Leaders sometimes hesitate to replace or rebuild machinery, especially when the equipment still functions. It may be necessary to reframe the circumstances by encouraging them to think about how it takes longer to complete packaging machine maintenance because of the time it takes to fix errors or source hard-to-find parts.
If you don’t currently have difficulty sourcing parts, start thinking about the future and how to avoid those challenges when they arrive. When the components are relatively low-cost and still plentiful, you may want to stockpile some for later use. It’s also wise to start proactively discussing options with rebuilding specialists, learning more about their capabilities and prices.
Even if you follow all best practices and manufacturer’s instructions for packaging machine maintenance, issues will eventually occur. One of the best ways to assess the suitability of your current upkeep plan is to gauge how prepared you are for things to go wrong.
It’s also a good idea to improve abnormality monitoring to get better visibility over your most critical equipment. Connected sensors can detect gradual changes in industrial assets, flagging people when something’s wrong. One of the biggest advantages of such connectivity is it can give people more warning so they become aware of problems days or weeks before a machine needs maintenance or repair.
A 2021 survey of consumer packaged goods companies found 38.7% of respondents believed it was moderately or extremely likely for their packaging equipment to experience downtime compared to other types of machinery.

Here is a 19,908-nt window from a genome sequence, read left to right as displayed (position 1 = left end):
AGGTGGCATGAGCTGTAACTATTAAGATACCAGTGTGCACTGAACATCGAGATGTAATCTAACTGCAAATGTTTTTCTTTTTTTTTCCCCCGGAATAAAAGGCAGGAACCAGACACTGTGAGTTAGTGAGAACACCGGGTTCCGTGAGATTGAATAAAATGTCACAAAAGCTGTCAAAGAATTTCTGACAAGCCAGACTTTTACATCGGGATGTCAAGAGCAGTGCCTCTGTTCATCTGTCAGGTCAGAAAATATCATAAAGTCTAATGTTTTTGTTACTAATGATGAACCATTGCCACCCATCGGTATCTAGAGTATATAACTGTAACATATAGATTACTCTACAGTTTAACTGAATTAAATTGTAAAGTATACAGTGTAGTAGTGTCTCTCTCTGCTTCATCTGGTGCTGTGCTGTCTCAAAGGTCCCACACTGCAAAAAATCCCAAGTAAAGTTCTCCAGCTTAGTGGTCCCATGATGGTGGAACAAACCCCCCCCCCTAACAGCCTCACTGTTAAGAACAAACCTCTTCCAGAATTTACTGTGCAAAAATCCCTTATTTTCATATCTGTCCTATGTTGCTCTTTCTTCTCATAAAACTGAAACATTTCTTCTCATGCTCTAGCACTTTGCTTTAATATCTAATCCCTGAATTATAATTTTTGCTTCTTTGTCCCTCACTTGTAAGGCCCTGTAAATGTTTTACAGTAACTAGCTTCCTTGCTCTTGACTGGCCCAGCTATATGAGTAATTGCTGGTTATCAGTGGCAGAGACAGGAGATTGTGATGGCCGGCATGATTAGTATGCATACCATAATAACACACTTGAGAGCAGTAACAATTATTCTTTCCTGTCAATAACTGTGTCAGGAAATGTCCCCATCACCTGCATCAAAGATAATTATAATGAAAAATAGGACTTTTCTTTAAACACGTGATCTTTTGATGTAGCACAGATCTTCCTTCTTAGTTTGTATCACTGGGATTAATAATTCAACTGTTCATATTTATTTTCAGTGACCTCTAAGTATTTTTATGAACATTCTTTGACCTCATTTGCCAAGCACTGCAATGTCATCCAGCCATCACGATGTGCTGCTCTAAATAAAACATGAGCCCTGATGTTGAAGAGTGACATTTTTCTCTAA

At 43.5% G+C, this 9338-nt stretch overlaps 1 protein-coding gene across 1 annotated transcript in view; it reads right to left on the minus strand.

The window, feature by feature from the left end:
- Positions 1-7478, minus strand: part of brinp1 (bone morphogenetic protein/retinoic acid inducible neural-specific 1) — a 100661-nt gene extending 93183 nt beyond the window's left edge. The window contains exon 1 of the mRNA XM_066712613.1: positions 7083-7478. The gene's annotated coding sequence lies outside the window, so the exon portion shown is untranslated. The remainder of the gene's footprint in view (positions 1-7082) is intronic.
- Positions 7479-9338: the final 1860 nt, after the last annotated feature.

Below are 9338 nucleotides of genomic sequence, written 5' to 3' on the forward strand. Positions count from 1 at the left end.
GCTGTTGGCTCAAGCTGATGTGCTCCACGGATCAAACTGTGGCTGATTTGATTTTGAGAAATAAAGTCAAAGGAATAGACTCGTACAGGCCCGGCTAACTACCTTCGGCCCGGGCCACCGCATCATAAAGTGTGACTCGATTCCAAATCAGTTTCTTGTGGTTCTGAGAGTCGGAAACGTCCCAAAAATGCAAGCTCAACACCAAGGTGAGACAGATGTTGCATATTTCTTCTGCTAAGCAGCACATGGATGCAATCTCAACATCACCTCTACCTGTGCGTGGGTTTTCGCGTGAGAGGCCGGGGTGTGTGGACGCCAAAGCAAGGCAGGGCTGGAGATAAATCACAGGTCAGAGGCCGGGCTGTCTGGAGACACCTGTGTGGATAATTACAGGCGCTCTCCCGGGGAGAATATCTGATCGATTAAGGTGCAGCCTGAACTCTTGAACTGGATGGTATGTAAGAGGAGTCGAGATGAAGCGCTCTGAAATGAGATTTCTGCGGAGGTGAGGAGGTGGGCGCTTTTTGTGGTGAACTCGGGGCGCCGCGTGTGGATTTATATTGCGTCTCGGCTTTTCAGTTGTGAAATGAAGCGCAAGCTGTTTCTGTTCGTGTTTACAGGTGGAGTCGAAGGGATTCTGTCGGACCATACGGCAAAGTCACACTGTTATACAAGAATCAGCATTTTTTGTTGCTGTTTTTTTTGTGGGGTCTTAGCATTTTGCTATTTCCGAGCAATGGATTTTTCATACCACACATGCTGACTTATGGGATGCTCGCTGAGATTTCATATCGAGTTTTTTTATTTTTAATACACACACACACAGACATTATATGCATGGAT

A further data breakdown indicated form, fill and seal machines were the ones those surveyed felt were most likely to fail. Also, general wear and tear was the most common downtime experienced, cited by 26.3% of the participants. That statistic emphasizes why keeping up with packaging machine maintenance could increase overall uptime for essential equipment.
However, getting prepared goes beyond high-tech sensors — some steps you take can be more basic. For example, careful recordkeeping allows you to know when to schedule maintenance appointments and maintain oversight over things such as when to change components based on the total number of operating hours.
Everyone interacting with a specific packaging machine should also receive operating checklists that help them verify everything is running correctly or alert them to problems. Relatedly, they must have a straightforward way of reporting issues to the appropriate parties.
The aspects above deserve your attention as you determine whether you have sufficient methods of packaging machine maintenance. Rather than feeling discouraged after identifying shortcomings, commit to making positive, lasting changes that will increase your facility’s production uptime, and enable it to meet customer expectations and needs.
Then, after implementing new equipment or processes, track metrics to understand the full effects of the new operations. It’s not always easy to adjust to working with other machines or changing the workflow. However, when you see good results, staying motivated about getting used to what’s new is more manageable.
Emily Newton is the Editor-in-Chief of Revolutionized. She regularly covers trends in the industrial sector.